Tuesday, January 02, 2018

The Magnificent Ambersons by Booth Tarkington


If you read a description of The Magnificent Ambersons, it will say it's the story of three generations of the wealthy Amberson family but this isn't quite true.  It's really the story of George Amberson Minafer.  George is the only grandson of the fabulously rich scion of the Amberson family.  A family so well off that they own multiple blocks of their bustling mid-western town.  As the only grandchild of a very wealthy family, you can probably guess how spoiled George is in his youth.  He is doted on to a fault by his loving mother and wants for no material possession.  And he acts like it.  Everyone in the town waits patiently for the day when young George will "get his comeuppance."  Young George is about as unlikable as a character can be, even after he meets a smart, independent young woman at a ball at his grandfather's home.  Even love at first sight can't rein in his more obnoxious tendencies.  After a few chapters, you begin hoping with the townsfolk that the comeuppance will come soon.  But the book is about more than just George.

The Magnificent Ambersons begins not with the main characters or any of the plot but with a chapter establishing the setting.  Booth Tarkington puts you in the time and place.  He details what hats had fallen out of style and what had replaced them.  He describes what people in the mid-western town do in their leisure time.  Tarkington goes out of his way to tell the reader about the world his characters inhabit.  It isn't just world-building though, the book is about what happens to people as times change.  Any story about a rich family normally includes their fall from grace but this story details how the rapid changes from the industrial revolution onward swallowed up the old ways.  It shows in one family, and really one character, how a town can outgrow its benefactors and leave them broken and forgotten.  Tarkington does this with deft characterizations and sly humor so it isn't really as bleak as all that but the weight of this story matched with its lightness is probably what lead to it receiving the Pulitzer Prize.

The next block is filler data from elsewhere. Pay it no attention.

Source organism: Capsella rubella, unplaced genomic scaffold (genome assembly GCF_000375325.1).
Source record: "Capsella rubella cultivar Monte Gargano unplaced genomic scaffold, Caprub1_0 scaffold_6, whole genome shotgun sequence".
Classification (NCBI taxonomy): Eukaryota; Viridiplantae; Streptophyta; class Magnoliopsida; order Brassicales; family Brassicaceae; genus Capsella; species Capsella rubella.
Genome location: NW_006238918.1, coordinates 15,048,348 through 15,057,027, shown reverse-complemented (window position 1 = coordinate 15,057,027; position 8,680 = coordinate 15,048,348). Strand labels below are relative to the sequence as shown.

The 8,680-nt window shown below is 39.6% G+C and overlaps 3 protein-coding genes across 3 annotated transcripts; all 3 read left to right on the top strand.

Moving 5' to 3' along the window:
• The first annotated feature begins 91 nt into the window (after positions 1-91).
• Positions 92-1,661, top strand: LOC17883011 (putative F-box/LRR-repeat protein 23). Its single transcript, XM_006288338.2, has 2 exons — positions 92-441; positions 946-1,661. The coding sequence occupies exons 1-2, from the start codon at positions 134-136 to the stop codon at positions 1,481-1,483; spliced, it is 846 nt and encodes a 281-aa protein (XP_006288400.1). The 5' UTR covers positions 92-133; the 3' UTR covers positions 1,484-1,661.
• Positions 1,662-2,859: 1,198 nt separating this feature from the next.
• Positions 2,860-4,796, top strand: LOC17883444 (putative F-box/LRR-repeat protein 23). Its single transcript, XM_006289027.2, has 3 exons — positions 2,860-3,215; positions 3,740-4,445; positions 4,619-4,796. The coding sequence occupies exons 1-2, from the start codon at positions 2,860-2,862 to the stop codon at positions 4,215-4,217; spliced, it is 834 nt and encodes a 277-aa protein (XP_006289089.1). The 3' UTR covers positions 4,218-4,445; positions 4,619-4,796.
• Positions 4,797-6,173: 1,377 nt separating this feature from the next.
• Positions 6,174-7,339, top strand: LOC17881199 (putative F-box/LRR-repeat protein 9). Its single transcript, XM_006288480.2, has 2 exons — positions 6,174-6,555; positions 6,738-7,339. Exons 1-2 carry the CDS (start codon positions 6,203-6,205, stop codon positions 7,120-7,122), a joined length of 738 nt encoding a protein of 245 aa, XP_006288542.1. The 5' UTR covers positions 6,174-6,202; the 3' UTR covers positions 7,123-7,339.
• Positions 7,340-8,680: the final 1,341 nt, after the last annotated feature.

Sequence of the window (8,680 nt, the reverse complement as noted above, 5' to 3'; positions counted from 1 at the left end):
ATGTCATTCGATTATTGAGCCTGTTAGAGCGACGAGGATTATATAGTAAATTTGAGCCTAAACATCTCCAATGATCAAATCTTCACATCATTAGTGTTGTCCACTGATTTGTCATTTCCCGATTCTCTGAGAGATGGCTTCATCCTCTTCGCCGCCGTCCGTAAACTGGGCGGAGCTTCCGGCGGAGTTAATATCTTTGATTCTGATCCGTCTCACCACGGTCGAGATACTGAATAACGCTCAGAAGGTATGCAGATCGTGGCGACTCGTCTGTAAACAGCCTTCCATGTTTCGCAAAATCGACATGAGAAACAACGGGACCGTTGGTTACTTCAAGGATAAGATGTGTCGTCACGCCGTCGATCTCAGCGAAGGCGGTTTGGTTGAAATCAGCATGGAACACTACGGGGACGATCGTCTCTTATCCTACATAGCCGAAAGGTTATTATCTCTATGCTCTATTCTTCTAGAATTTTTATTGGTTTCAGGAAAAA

As a note, since this book was published 100 years ago, there are sections with "hysterical women" and characters that are casually racist.

If you like this book, you might enjoy the film version directed by Orson Welles.

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